• Jussie Smollett, the African-American actor who stars on Fox music industry drama ‘Empire,’ went from victim to suspect after he reported an assault late last month
  • Smollett accused of first sending himself a fake threatening letter and then staging an attack to tap into Americans’ anxieties over political and racial divisions

CHICAGO: An American TV actor was criminally charged Thursday for allegedly masterminding an elaborate “publicity stunt” that sought to exploit the “pain and anger of racism” with a staged assault on the streets of Chicago.

It was the latest twist in a weeks-long saga that has seen 36-year-old Jussie Smollett, the African-American actor who stars on Fox music industry drama “Empire,” go from victim to suspect after he reported an assault late last month.

An incredulous Chicago police chief accused Smollett of first sending himself a fake threatening letter and then staging an attack to tap into Americans’ anxieties over political and racial divisions, because he was allegedly “dissatisfied with his salary.”

In a sign of the national attention the case has drawn, President Donald Trump weighed in Thursday, taking issue with the fact Smollett claimed his assailants invoked the president’s “Make America Great Again” slogan along with racist slurs during the purported attack.

“‘Empire’ actor Jussie Smollett took advantage of the pain and anger of racism to promote his career,” Chicago Police Superintendent Eddie Johnson told an emotionally-charged news conference — during which he lashed out angrily at the actor for sullying the city’s image.

“Smollett paid $3,500 to stage this attack and drag Chicago’s reputation through the mud in the process,” he said. “This publicity stunt was a scar that Chicago didn’t earn and certainly didn’t deserve.”

Smollett turned himself in early Thursday morning, was arrested and charged with a felony count of disorderly conduct for filing a false police report, and was granted $100,000 bond.

He was freed from jail late in the afternoon, and said nothing to the throng of media. If convicted, he faces up to three years in prison.

His legal team pushed back hard later Thursday, claiming the police press conference had been prejudicial and “the presumption of innocence, a bedrock in the search for justice, was trampled upon.”

“Today we witnessed an organized law enforcement spectacle that has no place in the American legal system,” attorney Jack Prior told AFP in a statement.

“Mr. Smollett is a young man of impeccable character and integrity who fiercely and solemnly maintains his innocence and feels betrayed by a system that apparently wants to skip due process and proceed directly to sentencing.”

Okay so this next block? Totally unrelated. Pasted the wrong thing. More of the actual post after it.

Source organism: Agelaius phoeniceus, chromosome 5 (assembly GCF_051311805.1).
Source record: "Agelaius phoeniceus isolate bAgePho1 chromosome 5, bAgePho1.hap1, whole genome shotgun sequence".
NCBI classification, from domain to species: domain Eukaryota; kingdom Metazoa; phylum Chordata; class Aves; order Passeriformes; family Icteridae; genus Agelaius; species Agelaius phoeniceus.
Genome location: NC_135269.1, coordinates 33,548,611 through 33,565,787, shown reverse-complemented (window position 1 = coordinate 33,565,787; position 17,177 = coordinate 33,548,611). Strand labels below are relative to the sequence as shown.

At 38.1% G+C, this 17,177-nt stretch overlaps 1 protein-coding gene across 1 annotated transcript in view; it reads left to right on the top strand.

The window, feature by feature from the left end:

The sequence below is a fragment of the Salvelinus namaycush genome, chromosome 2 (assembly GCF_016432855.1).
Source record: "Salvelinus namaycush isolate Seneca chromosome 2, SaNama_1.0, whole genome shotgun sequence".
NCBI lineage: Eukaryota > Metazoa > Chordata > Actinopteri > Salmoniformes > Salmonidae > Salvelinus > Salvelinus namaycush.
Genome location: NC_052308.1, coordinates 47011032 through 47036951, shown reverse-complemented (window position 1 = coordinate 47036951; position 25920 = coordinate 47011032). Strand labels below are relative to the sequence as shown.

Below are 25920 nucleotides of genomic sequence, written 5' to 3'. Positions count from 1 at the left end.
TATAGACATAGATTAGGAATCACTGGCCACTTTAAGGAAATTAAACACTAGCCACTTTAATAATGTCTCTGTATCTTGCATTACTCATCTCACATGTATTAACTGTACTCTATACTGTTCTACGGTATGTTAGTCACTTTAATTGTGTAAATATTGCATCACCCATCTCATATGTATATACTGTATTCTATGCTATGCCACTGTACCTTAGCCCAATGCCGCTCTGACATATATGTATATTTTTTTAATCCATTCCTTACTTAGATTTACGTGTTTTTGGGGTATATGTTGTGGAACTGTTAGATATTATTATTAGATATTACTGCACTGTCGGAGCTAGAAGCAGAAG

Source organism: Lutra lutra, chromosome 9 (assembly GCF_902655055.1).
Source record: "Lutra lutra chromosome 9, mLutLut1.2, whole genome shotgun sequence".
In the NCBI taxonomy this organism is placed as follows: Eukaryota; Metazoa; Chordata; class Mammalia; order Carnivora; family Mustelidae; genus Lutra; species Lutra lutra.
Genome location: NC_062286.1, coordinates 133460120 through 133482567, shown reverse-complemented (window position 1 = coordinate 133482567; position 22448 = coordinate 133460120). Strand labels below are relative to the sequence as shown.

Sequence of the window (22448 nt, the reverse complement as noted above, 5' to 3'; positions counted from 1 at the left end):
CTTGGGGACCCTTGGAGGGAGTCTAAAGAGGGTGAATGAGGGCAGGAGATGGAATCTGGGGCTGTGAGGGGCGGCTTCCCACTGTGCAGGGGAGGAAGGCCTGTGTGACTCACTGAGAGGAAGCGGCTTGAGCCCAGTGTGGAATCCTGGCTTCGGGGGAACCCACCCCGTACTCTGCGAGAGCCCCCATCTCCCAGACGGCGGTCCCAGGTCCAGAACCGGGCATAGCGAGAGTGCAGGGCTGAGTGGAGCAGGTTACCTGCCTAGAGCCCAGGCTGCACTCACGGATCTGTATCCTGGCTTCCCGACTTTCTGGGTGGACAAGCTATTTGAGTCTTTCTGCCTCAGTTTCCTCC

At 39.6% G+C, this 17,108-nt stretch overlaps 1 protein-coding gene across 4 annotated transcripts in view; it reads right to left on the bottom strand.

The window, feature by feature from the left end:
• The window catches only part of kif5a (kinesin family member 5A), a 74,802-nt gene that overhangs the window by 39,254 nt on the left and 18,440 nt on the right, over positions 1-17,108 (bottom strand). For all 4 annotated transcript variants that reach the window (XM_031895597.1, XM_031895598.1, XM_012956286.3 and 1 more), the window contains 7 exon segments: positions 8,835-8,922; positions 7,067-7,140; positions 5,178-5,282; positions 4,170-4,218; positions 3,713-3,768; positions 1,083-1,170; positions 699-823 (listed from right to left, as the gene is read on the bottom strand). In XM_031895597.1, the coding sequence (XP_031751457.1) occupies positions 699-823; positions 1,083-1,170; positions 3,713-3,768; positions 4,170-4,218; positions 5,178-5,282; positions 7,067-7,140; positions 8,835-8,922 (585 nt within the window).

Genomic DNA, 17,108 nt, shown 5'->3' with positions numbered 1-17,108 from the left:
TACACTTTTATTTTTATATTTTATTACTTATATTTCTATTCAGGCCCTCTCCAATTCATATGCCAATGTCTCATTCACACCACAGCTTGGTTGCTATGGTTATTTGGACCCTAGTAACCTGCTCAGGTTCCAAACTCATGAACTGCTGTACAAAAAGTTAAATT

Smollett had claimed that two masked men beat him late at night in downtown Chicago, poured bleach on him and tied a rope around his neck — but police grew suspicious of his account after they failed to corroborate it.

Trump took aim at the actor for having tarnished his supporters, tweeting: “what about MAGA and the tens of millions of people you insulted with your racist and dangerous comments!?“

Meanwhile, Fox Entertainment and 20th Century Fox Television, which produce “Empire” and had stood by the actor, said “we understand the seriousness of this matter” and “are considering our options.”

Authorities said the two men who staged the attack with Smollett were brothers Ola and Abel Osundairo, who have both previously worked on “Empire,” and were acquaintances of the actor — while one provided him with drugs.

The brothers have cooperated with police since their arrest late last week and have not been charged with a crime.

Smollett allegedly first concocted a false threatening letter he had sent to himself — which is under a separate FBI investigation — and when that did not get enough attention, paid the brothers to have the assault staged.

Prosecutor Risa Lanier detailed an elaborate plot that Smollett allegedly orchestrated with exacting detail — telling the brothers when and how to attack him, including pointing out a street camera he assumed would capture the event, but was in fact pointing in a different direction.

The allegations were backed by a mountain of evidence, including a cashed check that Smollett wrote to pay for the stunt, authorities said.

Initial news of Smollett’s claims led to widespread condemnation and shock, and an outpouring of support from celebrities and politicians alike, including Democratic 2020 presidential candidates Cory Booker and Kamala Harris who denounced “an attempted modern day lynching.”

Trump initially described the alleged attack as “horrible.”

Since then, Smollett’s story has become a cautionary tale in an era where incomplete information is quickly spread via social media.

Opinion writers have complained about a rush to judgment, and politicians, celebrities and nonprofit groups have felt pressure to explain their initial reactions.

The president of the LGBT advocacy group Human Rights Campaign said the Smollett news was “both devastating and frustrating.”

“I want to ask everyone feeling angry, hurt and disappointed to channel that into productive activism — because there are thousands targeted by hate violence each year who need our help,” Chad Griffin tweeted.